The FRC is situated at: Family Justice Courts, 3 Havelock Square, Level 4, Singapore 059725
The Specialists at CFRC and FRC comprise
How the CFRC and FRC work in cases involving children below 21 years of age
Depending on the issues in dispute, and in particular when the case involves a child, parties will be expected to attend one or a combination of the following sessions at CFRC for divorce cases and at FRC for all other cases:
Family Dispute Resolution (FDR) Conference
Parties who have disagreements on parenting arrangements as well as other family related issues, will have to attend a FDR Conference with their lawyers (if any). A Judge and a Family Counsellor will meet with all parties. The Judge and Family Counsellor will clarify the issues and set the agenda for the mediation and counselling, as well as narrow any differences that both parties may have. The Judge will then fix a mediation or co-mediation session.
At the end of the FDR conference, the parties will meet with the Family Counsellor for counselling.
At the first session, the Family Counsellor will gather further information and address any immediate concerns regarding the care and access arrangements for the child.
Subsequent sessions may be fixed at a mutually convenient time for either or both parents. The child may be asked to attend the counselling session.
The Family Counsellor will help the parents recognise their new parental roles, understand their child's immediate and future needs, and make joint informed decision on future parenting arrangements in the best interest of their child.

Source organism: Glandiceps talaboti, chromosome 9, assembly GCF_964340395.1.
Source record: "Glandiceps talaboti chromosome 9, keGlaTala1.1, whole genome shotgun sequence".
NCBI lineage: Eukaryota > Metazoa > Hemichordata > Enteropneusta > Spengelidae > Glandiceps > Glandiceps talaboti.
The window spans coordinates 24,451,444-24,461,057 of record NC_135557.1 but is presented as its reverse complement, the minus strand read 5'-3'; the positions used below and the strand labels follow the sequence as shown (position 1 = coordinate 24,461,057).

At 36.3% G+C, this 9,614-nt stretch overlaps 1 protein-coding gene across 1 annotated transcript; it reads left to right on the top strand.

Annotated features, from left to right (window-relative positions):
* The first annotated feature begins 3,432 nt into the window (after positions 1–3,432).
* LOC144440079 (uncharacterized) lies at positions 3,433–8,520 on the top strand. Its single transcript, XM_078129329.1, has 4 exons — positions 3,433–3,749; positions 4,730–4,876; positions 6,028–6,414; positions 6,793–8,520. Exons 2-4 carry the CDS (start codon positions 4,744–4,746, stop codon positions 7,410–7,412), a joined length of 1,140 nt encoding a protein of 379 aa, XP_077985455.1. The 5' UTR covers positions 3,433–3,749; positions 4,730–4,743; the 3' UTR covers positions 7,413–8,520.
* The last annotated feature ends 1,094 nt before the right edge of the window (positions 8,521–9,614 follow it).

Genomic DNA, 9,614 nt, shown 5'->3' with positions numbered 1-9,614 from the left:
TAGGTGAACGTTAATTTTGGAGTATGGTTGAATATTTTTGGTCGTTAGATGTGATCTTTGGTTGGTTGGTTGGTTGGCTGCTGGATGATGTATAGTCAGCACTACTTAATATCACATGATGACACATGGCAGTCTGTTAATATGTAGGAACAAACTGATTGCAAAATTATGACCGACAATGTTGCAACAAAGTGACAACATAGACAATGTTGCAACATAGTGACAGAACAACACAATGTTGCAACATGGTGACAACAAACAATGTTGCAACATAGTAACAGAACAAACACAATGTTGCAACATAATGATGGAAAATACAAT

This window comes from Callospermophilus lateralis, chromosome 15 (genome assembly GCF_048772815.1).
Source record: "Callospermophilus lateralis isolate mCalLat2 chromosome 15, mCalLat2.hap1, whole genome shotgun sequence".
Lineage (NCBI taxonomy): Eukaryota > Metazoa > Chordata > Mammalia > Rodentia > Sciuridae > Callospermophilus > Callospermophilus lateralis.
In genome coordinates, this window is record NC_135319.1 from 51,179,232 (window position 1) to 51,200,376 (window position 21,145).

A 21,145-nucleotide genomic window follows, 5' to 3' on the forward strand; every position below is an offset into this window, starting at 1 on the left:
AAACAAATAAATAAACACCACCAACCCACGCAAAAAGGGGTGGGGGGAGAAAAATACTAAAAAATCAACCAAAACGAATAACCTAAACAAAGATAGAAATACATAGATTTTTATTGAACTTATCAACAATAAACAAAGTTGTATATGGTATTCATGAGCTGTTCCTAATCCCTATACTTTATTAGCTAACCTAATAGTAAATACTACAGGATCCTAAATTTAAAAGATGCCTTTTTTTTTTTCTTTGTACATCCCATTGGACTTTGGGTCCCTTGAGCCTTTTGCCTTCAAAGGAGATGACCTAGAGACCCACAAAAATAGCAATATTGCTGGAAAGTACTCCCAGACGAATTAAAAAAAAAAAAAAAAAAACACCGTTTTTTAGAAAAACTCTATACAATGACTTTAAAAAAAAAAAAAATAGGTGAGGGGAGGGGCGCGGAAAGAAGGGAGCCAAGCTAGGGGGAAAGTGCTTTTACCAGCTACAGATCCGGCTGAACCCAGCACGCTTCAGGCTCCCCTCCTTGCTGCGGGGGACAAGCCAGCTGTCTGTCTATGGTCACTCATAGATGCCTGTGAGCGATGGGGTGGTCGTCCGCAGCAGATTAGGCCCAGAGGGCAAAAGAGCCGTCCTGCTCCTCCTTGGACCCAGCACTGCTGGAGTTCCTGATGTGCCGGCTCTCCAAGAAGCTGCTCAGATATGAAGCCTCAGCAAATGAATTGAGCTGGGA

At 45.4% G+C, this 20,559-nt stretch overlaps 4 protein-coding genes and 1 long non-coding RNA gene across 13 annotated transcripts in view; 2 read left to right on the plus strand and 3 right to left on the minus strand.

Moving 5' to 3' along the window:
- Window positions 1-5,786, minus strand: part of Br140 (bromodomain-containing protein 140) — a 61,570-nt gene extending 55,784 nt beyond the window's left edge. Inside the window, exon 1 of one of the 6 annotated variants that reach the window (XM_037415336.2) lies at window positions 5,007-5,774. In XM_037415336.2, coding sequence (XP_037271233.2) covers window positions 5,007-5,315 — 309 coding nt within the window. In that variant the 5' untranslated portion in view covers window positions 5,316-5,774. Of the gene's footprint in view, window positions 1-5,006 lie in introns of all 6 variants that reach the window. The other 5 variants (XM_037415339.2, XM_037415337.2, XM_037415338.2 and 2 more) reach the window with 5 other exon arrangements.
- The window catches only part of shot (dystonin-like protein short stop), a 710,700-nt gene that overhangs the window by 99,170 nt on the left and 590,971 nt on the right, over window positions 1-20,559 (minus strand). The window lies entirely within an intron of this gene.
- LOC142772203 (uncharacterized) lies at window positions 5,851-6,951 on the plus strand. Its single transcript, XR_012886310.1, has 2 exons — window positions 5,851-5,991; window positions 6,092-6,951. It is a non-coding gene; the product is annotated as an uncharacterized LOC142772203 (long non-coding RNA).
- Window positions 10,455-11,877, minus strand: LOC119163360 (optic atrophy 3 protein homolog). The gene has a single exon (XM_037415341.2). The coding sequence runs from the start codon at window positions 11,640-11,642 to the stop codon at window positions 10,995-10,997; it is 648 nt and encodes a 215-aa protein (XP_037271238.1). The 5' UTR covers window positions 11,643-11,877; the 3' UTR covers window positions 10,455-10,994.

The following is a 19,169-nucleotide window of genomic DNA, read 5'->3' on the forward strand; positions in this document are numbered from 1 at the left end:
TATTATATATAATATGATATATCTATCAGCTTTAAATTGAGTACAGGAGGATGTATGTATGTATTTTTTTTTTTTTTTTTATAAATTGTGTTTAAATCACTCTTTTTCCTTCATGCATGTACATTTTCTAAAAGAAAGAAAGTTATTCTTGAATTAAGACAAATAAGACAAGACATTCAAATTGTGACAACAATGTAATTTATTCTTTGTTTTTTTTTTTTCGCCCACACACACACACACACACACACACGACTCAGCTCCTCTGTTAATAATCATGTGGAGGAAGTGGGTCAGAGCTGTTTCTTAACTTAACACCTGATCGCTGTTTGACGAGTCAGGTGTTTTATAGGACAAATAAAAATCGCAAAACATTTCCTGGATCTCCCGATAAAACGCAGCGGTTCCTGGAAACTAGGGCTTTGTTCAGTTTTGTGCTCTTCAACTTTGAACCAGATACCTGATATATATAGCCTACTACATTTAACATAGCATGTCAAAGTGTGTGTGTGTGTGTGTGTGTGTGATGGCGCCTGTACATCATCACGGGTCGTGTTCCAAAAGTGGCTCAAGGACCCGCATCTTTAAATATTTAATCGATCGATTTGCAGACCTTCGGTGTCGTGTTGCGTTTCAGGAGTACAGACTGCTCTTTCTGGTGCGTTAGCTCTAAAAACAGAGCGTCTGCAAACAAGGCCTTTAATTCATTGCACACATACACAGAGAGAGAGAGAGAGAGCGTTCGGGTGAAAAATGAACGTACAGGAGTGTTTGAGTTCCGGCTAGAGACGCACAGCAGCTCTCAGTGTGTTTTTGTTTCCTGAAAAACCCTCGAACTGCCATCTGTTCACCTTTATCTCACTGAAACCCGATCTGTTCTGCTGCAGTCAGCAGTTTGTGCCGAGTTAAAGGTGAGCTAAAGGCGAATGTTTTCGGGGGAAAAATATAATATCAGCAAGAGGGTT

The Judge-Mediator will meet with the parties and their lawyers to discuss the legal aspects of the case. The Judge-Mediator will also help parties resolve issues related to the child, and other related disputes.
Co-mediation may be necessary if the Judge-Mediator considers that there are complex legal and emotional issues. Here, a Judge-Mediator and a Family Counsellor will help the parties and lawyers to address the issues holistically. Sessions may also be held for the child to speak with the Judge-Mediator and/or Family Counsellor.
Should both parties reach an agreement during counselling, mediation or co-mediation, the agreed terms can be recorded by a Judge as an Order of Court, where appropriate. Once recorded, both parents are required by law to abide by the agreed terms. However, either party may apply to vary the terms of the order if there is a significant change in circumstances affecting the parties in the future.
All information and matters discussed during the FDR conferences, counselling, mediation or co-mediation are confidential. Should a case go for a hearing, anything said or any document provided in confidence during these sessions cannot be used as evidence. The Judge-Mediator will also not hear the case.
Length of session(s)
The length of the session(s) may vary depending on the requirements of the case. The majority of cases would be completed in 3 sessions or less. Single or limited issues might take less time. Exceptionally complex or sensitive cases might take longer and will be specially managed.
The number of sessions depends on several factors:
Information on Directed and Mandatory Counselling and Mediation Programmes
Locations for Counselling and Mediation
Articles and News
1. Child Focused Resolution Centre – Phase Two. (June 2013 issue of SubCourts News)
2. Mandatory Counselling and Mediation - The Child Focused Resolution Centre (CFRC). This article was first published in the December 2011 issue of the Singapore Law Gazette during the implementation of phase 1.
3. Mandatory Post-Filing Divorce Mediation and Counselling on Child Matters - Objective and highlights of the newly formed Child Focused Resolution Centre. (September 2011 issue of SubCourts News)